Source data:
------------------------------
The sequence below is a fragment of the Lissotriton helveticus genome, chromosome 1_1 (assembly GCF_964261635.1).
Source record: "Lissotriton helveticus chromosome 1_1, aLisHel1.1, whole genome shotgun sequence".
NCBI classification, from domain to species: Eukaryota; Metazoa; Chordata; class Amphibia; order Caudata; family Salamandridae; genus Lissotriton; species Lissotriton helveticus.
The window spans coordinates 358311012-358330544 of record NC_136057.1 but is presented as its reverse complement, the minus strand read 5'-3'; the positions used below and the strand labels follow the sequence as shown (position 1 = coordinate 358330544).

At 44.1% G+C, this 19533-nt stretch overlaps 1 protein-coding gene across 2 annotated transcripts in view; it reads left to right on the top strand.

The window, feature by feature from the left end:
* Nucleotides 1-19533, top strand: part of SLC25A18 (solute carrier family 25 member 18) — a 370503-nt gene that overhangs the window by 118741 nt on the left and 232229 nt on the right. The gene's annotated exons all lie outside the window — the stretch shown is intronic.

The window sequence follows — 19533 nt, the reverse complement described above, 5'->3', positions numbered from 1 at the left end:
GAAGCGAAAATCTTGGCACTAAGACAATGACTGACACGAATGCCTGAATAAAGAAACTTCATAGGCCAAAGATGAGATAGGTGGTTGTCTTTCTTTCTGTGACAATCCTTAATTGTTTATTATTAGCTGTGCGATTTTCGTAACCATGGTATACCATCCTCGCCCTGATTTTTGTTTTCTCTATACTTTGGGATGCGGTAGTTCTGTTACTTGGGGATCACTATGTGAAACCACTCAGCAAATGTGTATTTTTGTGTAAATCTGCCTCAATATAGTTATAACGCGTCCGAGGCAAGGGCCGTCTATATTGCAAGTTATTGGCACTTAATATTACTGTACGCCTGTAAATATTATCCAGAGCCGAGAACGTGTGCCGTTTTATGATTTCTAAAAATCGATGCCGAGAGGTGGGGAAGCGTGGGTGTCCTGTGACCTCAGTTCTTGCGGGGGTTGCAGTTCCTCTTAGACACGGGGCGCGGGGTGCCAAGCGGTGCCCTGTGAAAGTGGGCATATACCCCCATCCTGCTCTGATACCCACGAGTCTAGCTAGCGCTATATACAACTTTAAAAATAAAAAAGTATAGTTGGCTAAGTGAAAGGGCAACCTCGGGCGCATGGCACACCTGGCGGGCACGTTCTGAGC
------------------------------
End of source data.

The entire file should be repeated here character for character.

The sequence below is a fragment of the Lissotriton helveticus genome, chromosome 1_1 (assembly GCF_964261635.1).
Source record: "Lissotriton helveticus chromosome 1_1, aLisHel1.1, whole genome shotgun sequence".
NCBI classification, from domain to species: Eukaryota; Metazoa; Chordata; class Amphibia; order Caudata; family Salamandridae; genus Lissotriton; species Lissotriton helveticus.
The window spans coordinates 358311012-358330544 of record NC_136057.1 but is presented as its reverse complement, the minus strand read 5'-3'; the positions used below and the strand labels follow the sequence as shown (position 1 = coordinate 358330544).

At 44.1% G+C, this 19533-nt stretch overlaps 1 protein-coding gene across 2 annotated transcripts in view; it reads left to right on the top strand.

The window, feature by feature from the left end:
* Nucleotides 1-19533, top strand: part of SLC25A18 (solute carrier family 25 member 18) — a 370503-nt gene that overhangs the window by 118741 nt on the left and 232229 nt on the right. The gene's annotated exons all lie outside the window — the stretch shown is intronic.

The window sequence follows — 19533 nt, the reverse complement described above, 5'->3', positions numbered from 1 at the left end:
GAAGCGAAAATCTTGGCACTAAGACAATGACTGACACGAATGCCTGAATAAAGAAACTTCATAGGCCAAAGATGAGATAGGTGGTTGTCTTTCTTTCTGTGACAATCCTTAATTGTTTATTATTAGCTGTGCGATTTTCGTAACCATGGTATACCATCCTCGCCCTGATTTTTGTTTTCTCTATACTTTGGGATGCGGTAGTTCTGTTACTTGGGGATCACTATGTGAAACCACTCAGCAAATGTGTATTTTTGTGTAAATCTGCCTCAATATAGTTATAACGCGTCCGAGGCAAGGGCCGTCTATATTGCAAGTTATTGGCACTTAATATTACTGTACGCCTGTAAATATTATCCAGAGCCGAGAACGTGTGCCGTTTTATGATTTCTAAAAATCGATGCCGAGAGGTGGGGAAGCGTGGGTGTCCTGTGACCTCAGTTCTTGCGGGGGTTGCAGTTCCTCTTAGACACGGGGCGCGGGGTGCCAAGCGGTGCCCTGTGAAAGTGGGCATATACCCCCATCCTGCTCTGATACCCACGAGTCTAGCTAGCGCTATATACAACTTTAAAAATAAAAAAGTATAGTTGGCTAAGTGAAAGGGCAACCTCGGGCGCATGGCACACCTGGCGGGCACGTTCTGAGC